American Opinion - On federal appropriations bills:
An excerpt from recent editorials in newspapers in the United States:
From The Associated Press
On federal appropriations bills:
Each January when Congress returns to Washington it really has only one duty: Pass the 12 appropriations bills that fund the federal government for the coming fiscal year.
In theory the bills would be passed and signed by the president by Oct. 1, the start of the government's new year. Rarely does it happen, and it's not going to happen again this year.
To buy time while it wrestles with the spending bills, Congress typically passes a continuing resolution that authorizes government agencies to temporarily continue spending, usually at current levels. Congress is currently at work on such a stopgap measure to push off dealing with the appropriations bills until after the election.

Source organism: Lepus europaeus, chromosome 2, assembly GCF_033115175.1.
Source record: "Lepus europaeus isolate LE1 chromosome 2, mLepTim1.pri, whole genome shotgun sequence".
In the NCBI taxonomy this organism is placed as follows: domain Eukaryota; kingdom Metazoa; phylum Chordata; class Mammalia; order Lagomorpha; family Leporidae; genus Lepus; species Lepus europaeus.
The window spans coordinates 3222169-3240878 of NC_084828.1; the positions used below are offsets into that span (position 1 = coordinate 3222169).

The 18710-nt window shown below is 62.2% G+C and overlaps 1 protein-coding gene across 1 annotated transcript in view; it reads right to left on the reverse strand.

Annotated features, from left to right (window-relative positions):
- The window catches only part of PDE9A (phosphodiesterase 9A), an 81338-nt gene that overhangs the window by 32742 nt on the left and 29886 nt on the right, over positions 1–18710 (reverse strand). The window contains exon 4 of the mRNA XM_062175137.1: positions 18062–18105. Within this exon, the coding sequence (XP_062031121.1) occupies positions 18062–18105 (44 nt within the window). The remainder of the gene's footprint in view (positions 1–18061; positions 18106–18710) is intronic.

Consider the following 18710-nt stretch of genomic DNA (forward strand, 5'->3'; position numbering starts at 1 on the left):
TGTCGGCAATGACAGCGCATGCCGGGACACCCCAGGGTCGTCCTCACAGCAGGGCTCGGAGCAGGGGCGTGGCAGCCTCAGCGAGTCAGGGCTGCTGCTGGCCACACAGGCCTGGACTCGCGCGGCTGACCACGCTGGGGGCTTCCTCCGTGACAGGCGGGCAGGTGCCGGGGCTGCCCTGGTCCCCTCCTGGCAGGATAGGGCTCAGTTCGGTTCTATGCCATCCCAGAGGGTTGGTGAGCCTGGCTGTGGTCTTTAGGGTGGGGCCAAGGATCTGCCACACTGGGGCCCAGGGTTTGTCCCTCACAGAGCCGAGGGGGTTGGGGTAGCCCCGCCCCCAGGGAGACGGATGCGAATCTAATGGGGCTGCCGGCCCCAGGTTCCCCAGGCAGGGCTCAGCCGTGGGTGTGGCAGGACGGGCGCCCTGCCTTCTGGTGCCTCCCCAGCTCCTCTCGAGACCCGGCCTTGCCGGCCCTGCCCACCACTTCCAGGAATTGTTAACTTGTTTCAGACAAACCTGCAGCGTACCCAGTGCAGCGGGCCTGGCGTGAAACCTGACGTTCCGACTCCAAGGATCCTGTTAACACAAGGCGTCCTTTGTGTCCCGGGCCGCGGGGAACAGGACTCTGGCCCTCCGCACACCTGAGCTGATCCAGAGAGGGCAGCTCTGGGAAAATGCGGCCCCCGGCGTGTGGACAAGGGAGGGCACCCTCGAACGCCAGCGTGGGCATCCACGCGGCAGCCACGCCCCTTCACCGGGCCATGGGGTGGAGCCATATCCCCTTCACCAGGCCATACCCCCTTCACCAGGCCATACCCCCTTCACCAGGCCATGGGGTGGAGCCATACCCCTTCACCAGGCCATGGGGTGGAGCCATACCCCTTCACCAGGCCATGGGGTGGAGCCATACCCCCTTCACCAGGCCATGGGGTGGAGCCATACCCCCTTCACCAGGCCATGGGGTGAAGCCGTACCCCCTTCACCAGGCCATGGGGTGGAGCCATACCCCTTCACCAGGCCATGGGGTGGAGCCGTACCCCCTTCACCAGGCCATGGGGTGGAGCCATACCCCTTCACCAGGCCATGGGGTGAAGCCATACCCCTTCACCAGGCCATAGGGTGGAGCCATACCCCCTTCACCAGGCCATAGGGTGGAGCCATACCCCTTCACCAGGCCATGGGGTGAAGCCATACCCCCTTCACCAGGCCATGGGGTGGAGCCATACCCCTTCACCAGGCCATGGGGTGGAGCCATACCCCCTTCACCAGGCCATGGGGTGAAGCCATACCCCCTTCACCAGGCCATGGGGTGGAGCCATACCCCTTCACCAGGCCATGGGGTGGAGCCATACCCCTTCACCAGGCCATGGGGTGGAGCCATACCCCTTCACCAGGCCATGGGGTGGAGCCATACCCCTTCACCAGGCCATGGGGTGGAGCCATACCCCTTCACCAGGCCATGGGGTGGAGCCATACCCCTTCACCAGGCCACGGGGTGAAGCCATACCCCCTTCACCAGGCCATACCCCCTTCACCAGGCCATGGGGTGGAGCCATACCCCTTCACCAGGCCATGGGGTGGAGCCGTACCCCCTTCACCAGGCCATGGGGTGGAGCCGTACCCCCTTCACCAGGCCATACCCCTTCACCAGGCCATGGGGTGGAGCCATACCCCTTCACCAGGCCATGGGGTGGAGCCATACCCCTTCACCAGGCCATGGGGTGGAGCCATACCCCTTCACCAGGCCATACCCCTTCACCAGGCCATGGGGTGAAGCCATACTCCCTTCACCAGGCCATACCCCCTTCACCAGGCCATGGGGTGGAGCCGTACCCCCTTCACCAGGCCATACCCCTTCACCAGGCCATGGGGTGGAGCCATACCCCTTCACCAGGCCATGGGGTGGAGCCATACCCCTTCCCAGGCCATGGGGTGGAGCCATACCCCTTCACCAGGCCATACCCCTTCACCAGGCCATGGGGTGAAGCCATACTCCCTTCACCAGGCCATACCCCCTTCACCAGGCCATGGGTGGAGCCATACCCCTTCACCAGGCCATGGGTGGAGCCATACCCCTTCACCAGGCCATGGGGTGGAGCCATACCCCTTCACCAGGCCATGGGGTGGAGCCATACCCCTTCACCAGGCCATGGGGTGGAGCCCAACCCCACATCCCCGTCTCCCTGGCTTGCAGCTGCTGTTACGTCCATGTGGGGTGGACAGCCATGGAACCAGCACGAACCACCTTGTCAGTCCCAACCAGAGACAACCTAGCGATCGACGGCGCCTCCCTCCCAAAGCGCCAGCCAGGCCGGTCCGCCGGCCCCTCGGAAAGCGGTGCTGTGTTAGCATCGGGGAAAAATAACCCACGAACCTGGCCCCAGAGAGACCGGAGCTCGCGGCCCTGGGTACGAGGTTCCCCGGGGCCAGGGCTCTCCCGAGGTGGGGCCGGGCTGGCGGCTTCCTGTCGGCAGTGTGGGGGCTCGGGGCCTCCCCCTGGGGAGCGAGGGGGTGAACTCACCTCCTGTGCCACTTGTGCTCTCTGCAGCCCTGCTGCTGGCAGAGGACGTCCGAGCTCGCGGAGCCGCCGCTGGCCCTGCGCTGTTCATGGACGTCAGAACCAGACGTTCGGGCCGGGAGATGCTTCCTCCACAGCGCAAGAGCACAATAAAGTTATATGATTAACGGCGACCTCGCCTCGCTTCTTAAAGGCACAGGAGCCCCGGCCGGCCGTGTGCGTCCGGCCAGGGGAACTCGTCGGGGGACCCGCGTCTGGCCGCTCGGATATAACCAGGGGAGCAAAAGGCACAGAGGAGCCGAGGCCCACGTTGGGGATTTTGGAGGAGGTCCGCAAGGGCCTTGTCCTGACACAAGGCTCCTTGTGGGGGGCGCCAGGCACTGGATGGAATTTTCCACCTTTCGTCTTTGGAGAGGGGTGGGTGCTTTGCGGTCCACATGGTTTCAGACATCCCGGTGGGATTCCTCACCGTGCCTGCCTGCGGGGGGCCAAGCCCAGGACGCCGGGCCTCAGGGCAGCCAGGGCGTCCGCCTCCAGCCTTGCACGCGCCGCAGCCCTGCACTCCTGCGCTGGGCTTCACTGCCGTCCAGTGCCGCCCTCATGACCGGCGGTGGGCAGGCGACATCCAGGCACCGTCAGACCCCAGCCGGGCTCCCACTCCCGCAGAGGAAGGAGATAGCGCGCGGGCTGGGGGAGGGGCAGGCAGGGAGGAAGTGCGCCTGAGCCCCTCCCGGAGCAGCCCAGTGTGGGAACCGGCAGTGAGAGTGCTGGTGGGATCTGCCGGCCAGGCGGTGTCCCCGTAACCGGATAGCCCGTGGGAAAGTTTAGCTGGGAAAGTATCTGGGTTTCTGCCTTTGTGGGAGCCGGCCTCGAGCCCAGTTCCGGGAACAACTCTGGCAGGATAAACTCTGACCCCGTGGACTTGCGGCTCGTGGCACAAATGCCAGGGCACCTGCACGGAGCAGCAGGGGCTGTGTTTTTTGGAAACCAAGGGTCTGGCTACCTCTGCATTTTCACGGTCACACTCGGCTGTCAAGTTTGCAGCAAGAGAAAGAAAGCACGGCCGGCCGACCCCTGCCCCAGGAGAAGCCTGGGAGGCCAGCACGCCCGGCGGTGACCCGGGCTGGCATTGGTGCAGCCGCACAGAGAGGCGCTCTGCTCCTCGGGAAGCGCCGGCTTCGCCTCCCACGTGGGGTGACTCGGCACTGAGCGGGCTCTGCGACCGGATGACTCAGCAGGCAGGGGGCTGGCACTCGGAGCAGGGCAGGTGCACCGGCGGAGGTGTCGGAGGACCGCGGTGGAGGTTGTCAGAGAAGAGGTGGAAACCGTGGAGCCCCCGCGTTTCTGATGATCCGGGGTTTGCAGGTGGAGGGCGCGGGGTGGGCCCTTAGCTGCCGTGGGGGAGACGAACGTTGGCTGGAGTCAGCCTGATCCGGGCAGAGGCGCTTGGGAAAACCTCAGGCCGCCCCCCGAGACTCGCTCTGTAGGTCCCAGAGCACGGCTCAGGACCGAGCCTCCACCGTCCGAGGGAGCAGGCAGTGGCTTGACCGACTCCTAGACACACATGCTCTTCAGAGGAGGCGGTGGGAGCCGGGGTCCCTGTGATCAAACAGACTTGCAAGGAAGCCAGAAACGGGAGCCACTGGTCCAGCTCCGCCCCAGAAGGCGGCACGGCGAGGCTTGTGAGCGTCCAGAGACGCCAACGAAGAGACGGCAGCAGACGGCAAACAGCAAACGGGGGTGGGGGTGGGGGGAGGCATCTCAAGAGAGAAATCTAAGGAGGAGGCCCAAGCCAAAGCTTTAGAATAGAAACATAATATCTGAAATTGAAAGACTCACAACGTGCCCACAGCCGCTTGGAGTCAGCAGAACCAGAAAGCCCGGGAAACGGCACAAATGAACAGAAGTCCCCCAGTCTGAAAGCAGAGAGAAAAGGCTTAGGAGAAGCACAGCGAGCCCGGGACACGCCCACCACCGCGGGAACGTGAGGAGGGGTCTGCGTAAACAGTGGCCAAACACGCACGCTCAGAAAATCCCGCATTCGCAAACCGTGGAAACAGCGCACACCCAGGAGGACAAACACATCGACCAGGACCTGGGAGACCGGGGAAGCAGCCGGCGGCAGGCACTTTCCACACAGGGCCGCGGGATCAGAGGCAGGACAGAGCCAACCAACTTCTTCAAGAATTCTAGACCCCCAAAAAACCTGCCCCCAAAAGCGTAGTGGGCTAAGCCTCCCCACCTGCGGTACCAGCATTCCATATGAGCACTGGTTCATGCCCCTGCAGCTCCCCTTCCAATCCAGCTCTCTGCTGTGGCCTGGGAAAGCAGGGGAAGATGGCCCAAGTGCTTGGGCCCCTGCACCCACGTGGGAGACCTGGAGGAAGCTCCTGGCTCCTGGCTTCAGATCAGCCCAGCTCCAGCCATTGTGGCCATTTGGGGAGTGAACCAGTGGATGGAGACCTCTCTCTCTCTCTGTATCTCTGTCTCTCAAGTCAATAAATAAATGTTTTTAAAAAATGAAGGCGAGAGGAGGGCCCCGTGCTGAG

But the Obama White House has complicated matters by asking the Democrats to add $20 billion or so to the bill, including money for schools, the Postal Service, child care grants to settle lawsuits against the Agriculture and Interior departments and to address a backlog of Social Security disability claims.
Whatever its merits, this spending should be addressed as part of the regular appropriations process. If Congress runs true to form, the stopgap bill will be replaced by an omnibus spending bill that wraps up all the unpassed appropriations measures into a single huge and untidy money bill that is a magnet for earmarks.
It would all be so much simpler if Congress would do its work on time.
-- The Commercial Appeal,